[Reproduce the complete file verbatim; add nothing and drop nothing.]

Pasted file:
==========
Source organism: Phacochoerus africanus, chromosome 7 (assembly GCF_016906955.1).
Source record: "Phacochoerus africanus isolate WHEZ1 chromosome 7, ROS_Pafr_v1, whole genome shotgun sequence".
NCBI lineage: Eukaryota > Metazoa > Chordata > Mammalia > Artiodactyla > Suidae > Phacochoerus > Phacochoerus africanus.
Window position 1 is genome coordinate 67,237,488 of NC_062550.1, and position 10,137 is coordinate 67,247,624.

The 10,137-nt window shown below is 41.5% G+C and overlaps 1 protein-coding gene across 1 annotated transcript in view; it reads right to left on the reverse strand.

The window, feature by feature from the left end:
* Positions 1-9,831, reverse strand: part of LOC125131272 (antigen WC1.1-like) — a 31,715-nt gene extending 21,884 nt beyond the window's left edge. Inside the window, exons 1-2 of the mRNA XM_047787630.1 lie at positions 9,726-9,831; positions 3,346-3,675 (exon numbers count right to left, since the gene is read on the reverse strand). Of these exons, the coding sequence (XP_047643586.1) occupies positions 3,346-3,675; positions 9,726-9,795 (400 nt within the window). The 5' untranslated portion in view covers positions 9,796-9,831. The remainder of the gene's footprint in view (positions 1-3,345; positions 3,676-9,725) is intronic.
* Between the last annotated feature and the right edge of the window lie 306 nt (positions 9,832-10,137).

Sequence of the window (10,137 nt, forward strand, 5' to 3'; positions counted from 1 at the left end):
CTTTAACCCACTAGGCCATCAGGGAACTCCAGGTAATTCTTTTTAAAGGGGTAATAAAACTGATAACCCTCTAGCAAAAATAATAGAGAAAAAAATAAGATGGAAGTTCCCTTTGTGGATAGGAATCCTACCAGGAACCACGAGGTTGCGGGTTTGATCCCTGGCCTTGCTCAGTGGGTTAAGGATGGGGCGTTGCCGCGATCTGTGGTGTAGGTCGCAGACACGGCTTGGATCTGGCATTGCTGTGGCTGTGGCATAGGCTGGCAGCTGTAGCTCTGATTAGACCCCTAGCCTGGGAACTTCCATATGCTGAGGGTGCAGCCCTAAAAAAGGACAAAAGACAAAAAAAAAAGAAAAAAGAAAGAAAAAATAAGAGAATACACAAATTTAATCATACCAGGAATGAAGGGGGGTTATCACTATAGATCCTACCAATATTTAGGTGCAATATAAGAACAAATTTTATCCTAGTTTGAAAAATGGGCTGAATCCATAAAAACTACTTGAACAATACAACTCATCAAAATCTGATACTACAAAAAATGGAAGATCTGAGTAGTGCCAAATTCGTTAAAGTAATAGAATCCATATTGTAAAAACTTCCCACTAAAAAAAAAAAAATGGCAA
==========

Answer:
Source organism: Phacochoerus africanus, chromosome 7 (assembly GCF_016906955.1).
Source record: "Phacochoerus africanus isolate WHEZ1 chromosome 7, ROS_Pafr_v1, whole genome shotgun sequence".
NCBI lineage: Eukaryota > Metazoa > Chordata > Mammalia > Artiodactyla > Suidae > Phacochoerus > Phacochoerus africanus.
Window position 1 is genome coordinate 67,237,488 of NC_062550.1, and position 10,137 is coordinate 67,247,624.

The 10,137-nt window shown below is 41.5% G+C and overlaps 1 protein-coding gene across 1 annotated transcript in view; it reads right to left on the reverse strand.

The window, feature by feature from the left end:
* Positions 1-9,831, reverse strand: part of LOC125131272 (antigen WC1.1-like) — a 31,715-nt gene extending 21,884 nt beyond the window's left edge. Inside the window, exons 1-2 of the mRNA XM_047787630.1 lie at positions 9,726-9,831; positions 3,346-3,675 (exon numbers count right to left, since the gene is read on the reverse strand). Of these exons, the coding sequence (XP_047643586.1) occupies positions 3,346-3,675; positions 9,726-9,795 (400 nt within the window). The 5' untranslated portion in view covers positions 9,796-9,831. The remainder of the gene's footprint in view (positions 1-3,345; positions 3,676-9,725) is intronic.
* Between the last annotated feature and the right edge of the window lie 306 nt (positions 9,832-10,137).

Sequence of the window (10,137 nt, forward strand, 5' to 3'; positions counted from 1 at the left end):
CTTTAACCCACTAGGCCATCAGGGAACTCCAGGTAATTCTTTTTAAAGGGGTAATAAAACTGATAACCCTCTAGCAAAAATAATAGAGAAAAAAATAAGATGGAAGTTCCCTTTGTGGATAGGAATCCTACCAGGAACCACGAGGTTGCGGGTTTGATCCCTGGCCTTGCTCAGTGGGTTAAGGATGGGGCGTTGCCGCGATCTGTGGTGTAGGTCGCAGACACGGCTTGGATCTGGCATTGCTGTGGCTGTGGCATAGGCTGGCAGCTGTAGCTCTGATTAGACCCCTAGCCTGGGAACTTCCATATGCTGAGGGTGCAGCCCTAAAAAAGGACAAAAGACAAAAAAAAAAGAAAAAAGAAAGAAAAAATAAGAGAATACACAAATTTAATCATACCAGGAATGAAGGGGGGTTATCACTATAGATCCTACCAATATTTAGGTGCAATATAAGAACAAATTTTATCCTAGTTTGAAAAATGGGCTGAATCCATAAAAACTACTTGAACAATACAACTCATCAAAATCTGATACTACAAAAAATGGAAGATCTGAGTAGTGCCAAATTCGTTAAAGTAATAGAATCCATATTGTAAAAACTTCCCACTAAAAAAAAAAAAATGGCAA